Below: Cycle of 4ths using triplets in one position on the guitar fingerboard.
Ascending: Cycle of 4ths
Descending: Cycle [as Cycle of 5ths]
To create strength and consistency to our playing it is best to employ “Tetrachords”
But, what is a Tetrachord?
A tetrachord is a 4 note grouping.
When you play through the exercise you will be aware of the employment of Pentatonic’s, Major/Minor arpeggios and plain arpeggios. This in turn gives us easy fingering and fluidity in the picking hand and the fretting hand.
NOTICE THE REPEATED PATTERN AND GUITAR FINGERING.
DIAGRAM EXPLANATION BELOW:
THE CYCLE OF 4THS [and 5ths]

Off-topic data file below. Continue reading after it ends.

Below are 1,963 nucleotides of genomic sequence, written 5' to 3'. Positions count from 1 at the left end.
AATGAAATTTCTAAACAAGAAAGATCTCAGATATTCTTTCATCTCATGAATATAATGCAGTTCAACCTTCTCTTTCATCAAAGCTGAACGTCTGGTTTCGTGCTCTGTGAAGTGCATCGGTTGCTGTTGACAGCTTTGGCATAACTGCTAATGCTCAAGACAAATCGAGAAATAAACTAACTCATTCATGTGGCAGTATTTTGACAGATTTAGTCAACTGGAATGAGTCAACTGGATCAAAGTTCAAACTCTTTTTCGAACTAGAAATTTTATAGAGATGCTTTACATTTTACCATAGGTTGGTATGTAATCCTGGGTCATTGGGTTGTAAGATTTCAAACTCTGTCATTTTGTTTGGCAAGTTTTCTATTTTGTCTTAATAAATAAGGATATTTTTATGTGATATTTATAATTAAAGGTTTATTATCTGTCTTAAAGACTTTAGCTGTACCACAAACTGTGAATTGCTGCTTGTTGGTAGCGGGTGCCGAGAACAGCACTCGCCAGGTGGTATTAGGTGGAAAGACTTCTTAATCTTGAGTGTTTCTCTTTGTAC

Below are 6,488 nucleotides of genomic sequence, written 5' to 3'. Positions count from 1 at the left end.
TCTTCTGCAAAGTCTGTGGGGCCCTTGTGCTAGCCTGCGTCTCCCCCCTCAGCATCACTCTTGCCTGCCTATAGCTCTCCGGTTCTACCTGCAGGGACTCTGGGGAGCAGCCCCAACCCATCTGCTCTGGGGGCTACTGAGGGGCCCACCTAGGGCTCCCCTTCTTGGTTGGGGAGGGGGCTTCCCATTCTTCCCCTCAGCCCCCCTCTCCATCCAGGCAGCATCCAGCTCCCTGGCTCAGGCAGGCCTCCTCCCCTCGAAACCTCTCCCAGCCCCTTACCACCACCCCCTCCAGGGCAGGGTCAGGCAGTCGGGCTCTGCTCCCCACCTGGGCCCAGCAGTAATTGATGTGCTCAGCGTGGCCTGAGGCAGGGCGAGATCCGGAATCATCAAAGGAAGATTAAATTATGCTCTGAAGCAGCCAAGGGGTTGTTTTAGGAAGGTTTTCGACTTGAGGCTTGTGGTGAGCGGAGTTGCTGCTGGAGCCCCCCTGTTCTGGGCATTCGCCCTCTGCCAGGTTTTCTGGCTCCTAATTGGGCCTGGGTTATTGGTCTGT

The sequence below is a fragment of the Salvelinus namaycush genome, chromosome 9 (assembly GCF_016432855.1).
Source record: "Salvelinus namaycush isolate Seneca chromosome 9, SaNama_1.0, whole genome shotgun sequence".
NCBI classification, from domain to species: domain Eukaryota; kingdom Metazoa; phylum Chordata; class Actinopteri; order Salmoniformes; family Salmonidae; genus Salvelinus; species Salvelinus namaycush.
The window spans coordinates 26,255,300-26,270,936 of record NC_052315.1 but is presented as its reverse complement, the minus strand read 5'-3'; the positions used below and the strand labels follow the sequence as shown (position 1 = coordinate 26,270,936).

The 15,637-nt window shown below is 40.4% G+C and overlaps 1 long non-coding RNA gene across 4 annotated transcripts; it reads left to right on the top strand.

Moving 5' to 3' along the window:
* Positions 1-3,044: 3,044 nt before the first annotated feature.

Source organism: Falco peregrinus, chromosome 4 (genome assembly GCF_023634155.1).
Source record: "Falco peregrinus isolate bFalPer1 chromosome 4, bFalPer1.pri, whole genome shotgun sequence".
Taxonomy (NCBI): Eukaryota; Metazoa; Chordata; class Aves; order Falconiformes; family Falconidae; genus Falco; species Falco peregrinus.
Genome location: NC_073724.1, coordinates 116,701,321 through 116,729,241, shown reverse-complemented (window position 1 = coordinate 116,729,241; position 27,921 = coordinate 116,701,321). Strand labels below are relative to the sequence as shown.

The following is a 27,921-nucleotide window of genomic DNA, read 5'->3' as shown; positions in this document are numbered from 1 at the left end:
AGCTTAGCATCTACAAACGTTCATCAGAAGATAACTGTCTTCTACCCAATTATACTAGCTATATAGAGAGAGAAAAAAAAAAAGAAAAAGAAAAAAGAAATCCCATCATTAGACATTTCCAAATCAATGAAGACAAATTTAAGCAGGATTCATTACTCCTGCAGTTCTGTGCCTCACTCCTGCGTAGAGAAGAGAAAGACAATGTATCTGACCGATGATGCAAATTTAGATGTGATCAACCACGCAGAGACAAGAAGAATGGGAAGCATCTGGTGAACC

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The key to alternate picking with the guitar pick when dealing with jazz improvisation and jazz fusion improvisation is to be aware of the off -beat. In these two little examples we simply miss the 1st beat.
Remember that the 2nd note of a group of 16ths will be an “Off-beat” and an “Upstroke”. But, if you start on the “Off-beat” with a down stroke then the patterns will be opposite to what they would be starting on the beat. This may sound confusing but is “paradoxically” natural and an easy way to create and control ‘syncopation”, literally cutting off the first note.
You can do this anywhere in the bar, but to begin with it is best explained through the two short example alternate picking exercises.
This phrase below is a little “Off-beat” phrase found in the John Mclaughlin album/CD called “Belo Herozonte.
Below we use sextuplets and miss out the first beat. [Count the silent beat but pluck the string starting on the 2nd off beat].
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